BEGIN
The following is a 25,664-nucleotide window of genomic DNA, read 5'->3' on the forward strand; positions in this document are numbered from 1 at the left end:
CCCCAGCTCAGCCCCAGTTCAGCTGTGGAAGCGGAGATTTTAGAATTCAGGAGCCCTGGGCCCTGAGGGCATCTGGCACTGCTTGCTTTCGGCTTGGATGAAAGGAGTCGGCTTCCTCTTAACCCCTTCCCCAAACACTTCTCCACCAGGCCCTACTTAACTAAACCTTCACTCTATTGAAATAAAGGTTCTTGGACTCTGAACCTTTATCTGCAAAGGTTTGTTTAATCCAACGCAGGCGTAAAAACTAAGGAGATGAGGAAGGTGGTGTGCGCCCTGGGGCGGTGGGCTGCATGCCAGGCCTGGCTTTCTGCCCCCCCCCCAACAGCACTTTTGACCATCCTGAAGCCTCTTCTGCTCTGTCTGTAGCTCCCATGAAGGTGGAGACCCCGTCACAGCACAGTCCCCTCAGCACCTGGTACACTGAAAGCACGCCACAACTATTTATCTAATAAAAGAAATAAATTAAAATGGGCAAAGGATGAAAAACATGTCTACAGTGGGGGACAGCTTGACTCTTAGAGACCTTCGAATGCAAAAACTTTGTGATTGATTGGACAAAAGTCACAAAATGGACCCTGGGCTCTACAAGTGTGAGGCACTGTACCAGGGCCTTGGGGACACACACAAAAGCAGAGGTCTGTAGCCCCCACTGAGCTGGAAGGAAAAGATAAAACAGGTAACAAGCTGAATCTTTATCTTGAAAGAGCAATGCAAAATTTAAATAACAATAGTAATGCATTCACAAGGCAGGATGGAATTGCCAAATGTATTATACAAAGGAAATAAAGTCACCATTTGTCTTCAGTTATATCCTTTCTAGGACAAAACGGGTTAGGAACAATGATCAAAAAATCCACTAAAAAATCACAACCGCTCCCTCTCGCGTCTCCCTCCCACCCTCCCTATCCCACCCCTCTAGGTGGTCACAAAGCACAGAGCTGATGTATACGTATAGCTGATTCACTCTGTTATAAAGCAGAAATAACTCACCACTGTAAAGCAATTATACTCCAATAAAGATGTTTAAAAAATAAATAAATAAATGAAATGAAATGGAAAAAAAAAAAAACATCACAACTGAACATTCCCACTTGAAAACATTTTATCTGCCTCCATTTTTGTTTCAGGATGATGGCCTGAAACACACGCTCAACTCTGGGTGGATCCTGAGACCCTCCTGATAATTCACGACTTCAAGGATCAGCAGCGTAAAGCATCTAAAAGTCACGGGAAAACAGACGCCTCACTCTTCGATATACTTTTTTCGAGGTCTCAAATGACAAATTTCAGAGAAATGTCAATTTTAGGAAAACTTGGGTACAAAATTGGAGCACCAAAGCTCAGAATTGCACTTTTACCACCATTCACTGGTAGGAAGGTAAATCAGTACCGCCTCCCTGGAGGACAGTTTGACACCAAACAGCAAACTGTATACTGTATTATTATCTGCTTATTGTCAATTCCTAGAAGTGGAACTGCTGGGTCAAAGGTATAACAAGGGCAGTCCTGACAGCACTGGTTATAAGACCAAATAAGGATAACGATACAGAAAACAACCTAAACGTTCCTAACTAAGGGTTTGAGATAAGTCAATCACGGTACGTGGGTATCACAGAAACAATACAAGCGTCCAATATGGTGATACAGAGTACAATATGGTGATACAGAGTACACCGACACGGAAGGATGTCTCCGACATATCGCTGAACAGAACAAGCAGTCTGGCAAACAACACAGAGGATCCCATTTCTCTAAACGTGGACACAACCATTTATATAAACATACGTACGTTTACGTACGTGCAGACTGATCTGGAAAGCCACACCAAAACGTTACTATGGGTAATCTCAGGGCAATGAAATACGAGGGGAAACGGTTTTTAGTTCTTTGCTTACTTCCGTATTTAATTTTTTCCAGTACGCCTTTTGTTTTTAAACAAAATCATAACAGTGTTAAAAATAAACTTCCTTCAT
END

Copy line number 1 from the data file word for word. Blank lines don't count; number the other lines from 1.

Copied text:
The following is a 25,664-nucleotide window of genomic DNA, read 5'->3' on the forward strand; positions in this document are numbered from 1 at the left end: